steve1, the jug of oryzalin arrived a couple of days ago .
One of the projects I may attempt long-term is a cross between runner beans and teparies, with the goal of a fall-planted crop that would grow without irrigation in the Pacific Northwest and mature in mid- to late summer. Some runner beans can overwinter here, and if they got the drought-resistance and deep roots from the teparies, they might be able to mine the deep soil for water and mature pretty late. Making an allotetraploid would probably be the best way to approach this project, depending on how difficult chromosome doubling is relative to the embryo rescue / congruity backcross route. It would be a wildly ambitious project to take on as an amateur, but it's fun to daydream about.
Short term, and with the common x runner cross(es), I'd like to do a few rounds of congruity backcrossing before planting out and selecting. This would put the first big growout in the summer of 2018, with a lot of tweezer work between now and then.
I have a common x runner growing now. It came to me that way in a seed swap. Small, Cherokee Greasy beans grew a single plant with red flowers that made a bluish, purple bean. I only had a few seed cause deer ate most and only one grew well this year. It is a huge vine with a fat stem and pink flowers. It has a good crop of large fuzzy pods. Should have dry ones in another week or so.
Also have a common x common that showed up in my garden. The mother was Ideal market, a black seeded pole bean and the father was most likely KY Wonder although it could also have any number of others. The F1 was a large tan colored bean. The F2 has some black ones, speckled ones, tan and a large white bean. Pods varied in in size with some being purple and some green with purple streaks.
I think crosses happen naturally a lot more than commonly believed. It seems rare because they don't show up the first year and most get eaten rather than planted. A technique I think will work to get crosses is just to grow a single plant of one kind in a patch of a different kind and saving its seeds.
Nothing ruins a neighborhood like paved roads and water lines.
This is my Ideal Market (top left) x what I think was KY Wonder. Top right is the F1 seed that I found last year in the Ideal market patch. Bottom row is all the kinds that grew from those seeds this year. This is the first time I have seen this and known for sure that's what happened. It's amazing. Now from what I understand I will get still more segregations next year.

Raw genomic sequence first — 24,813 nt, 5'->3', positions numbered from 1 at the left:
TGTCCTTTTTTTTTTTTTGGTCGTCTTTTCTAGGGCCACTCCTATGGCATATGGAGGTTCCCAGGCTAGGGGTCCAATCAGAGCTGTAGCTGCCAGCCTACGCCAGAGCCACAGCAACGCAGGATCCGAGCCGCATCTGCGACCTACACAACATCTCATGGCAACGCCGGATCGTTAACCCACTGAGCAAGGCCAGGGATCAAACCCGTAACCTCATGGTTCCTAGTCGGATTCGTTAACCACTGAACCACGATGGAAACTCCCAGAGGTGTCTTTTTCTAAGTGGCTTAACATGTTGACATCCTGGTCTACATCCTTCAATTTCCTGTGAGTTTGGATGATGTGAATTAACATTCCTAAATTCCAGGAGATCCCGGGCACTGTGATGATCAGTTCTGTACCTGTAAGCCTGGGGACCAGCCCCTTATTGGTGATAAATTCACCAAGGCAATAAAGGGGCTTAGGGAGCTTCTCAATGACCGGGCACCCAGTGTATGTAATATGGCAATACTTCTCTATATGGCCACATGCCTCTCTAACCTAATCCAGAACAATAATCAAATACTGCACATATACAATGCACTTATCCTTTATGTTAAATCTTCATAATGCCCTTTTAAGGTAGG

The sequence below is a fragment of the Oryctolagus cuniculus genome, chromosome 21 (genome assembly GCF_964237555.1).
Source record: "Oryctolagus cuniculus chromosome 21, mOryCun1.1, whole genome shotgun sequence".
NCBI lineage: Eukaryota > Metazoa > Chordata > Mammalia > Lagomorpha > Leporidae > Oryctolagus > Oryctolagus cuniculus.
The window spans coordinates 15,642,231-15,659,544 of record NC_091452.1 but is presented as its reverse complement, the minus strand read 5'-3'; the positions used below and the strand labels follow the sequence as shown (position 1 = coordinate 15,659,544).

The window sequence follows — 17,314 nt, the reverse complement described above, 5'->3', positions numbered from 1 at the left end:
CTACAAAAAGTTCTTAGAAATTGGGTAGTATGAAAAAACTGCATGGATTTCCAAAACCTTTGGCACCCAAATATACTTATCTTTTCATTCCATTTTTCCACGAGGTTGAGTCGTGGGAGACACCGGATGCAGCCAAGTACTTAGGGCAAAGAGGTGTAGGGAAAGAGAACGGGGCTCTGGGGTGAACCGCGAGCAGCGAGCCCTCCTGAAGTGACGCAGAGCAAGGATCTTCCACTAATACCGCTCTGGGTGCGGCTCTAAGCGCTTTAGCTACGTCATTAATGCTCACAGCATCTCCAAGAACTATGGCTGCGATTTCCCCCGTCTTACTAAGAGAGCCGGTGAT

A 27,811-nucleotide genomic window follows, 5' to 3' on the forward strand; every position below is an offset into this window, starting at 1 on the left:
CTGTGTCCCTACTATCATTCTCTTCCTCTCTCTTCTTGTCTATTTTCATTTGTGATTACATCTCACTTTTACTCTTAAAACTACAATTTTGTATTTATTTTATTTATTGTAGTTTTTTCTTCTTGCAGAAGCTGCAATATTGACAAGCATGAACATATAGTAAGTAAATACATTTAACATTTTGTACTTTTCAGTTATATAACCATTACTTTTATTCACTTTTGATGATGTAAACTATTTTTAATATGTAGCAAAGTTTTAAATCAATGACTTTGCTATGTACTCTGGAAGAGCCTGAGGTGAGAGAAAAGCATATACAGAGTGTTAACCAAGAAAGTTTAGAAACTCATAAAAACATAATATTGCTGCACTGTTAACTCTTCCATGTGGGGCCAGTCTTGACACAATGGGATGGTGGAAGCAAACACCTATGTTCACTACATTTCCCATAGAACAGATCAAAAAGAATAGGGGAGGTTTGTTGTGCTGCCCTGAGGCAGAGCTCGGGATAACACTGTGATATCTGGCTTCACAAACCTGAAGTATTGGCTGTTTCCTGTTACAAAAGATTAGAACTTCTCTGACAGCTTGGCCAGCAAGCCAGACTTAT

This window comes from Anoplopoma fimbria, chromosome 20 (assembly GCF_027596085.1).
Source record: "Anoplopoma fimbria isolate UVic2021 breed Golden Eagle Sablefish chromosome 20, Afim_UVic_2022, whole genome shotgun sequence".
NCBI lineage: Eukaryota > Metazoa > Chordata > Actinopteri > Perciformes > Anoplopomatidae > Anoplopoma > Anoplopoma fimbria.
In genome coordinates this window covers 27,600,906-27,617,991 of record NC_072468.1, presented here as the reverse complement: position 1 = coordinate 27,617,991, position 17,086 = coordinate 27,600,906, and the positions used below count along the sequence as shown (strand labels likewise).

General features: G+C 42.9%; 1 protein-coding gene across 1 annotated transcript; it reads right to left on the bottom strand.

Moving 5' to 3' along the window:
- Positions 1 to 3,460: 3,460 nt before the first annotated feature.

I'm also more sure now that some of the other weird beans I found last year are probably also crosses. I didn't grow the others out this year. I don't know what to do with them all as I don't have room to grow out lots of variations seprerately. I guess I'll just add them to my pole bean land race. Should have some pictures of the suspected common x runner cross soon.
That's some nice segregation! I particularly like the white one with black speckles and its inverse.
Do you happen to remember what your common x runner F1 plant looked like when it was growing? I went back in the archives and saw a picture of it when it was drying down but didn't notice any from when it was younger.
That plant really stood out because of its red flowers but didn't look any different otherwise. I guess I lost most possible segregations because I just had one do well this year. It is a huge vine with pink / red flowers. Don't have any dry seed from it yet. Also don't know the F generation of the cross since it came to me that way. I'm suspecting that some of the other blue/purple seed I got last year might be related to it.
Nothing ruins a neighborhood like paved roads and water lines.
keen101 (Biolumo / Andrew B.): Looking for Goldini Zucchini again. Thinking of setting up my own seed shop for OSSI varieties in the future.
Apr 2, 2022 3:58:57 GMT -5
gratefulseedsaver: I have Goldini seeds. firstname.lastname@example.org
Oct 8, 2022 18:46:12 GMT -5
wilscase: Hello all. My name is Casey Wilson. I'
Oct 18, 2022 21:31:32 GMT -5
wilscase: I'm a graduate student at Oregon State and have been working with populations segrgating for different color genes such as the B gene in Cucurbita. I'm curious if anyone has experience with crosses in Cucurbita maxima between grey blue types and orange?
Oct 18, 2022 21:33:14 GMT -5
wilscase: I have been backcrossing to the grey parent for 4 generations and have finally selfed the heterozygotes (for the Bmax gene) the populations have segregated for diffuse bicolor (pink/blue, orange green), blue green, blue, green, pink (salmon) and orange
Oct 18, 2022 21:36:29 GMT -5
wilscase: The genes involved are Bmax and bl. I have observed that Bmax is incompletely dominant to wild type (green). I have read that bl is incompletely recessive to Bl(wild type). I'm curious if anyone else has observed the behavior of Bmax in a grey/blue type
Oct 18, 2022 21:38:28 GMT -5
wilscase: It appears that bl and Bmax are interacting to produce different shades of salmon and pink.
Oct 18, 2022 21:38:52 GMT -5
wilscase: I'm also interested in any other color genetics, especially the relationships between B and L genes. In the right background these genes can dramatically increase Carotenoids (vitamin A)
Oct 18, 2022 21:40:09 GMT -5
wilscase: I have lots of germplasm and would love to exchange anything that people are interested in
Oct 18, 2022 21:41:56 GMT -5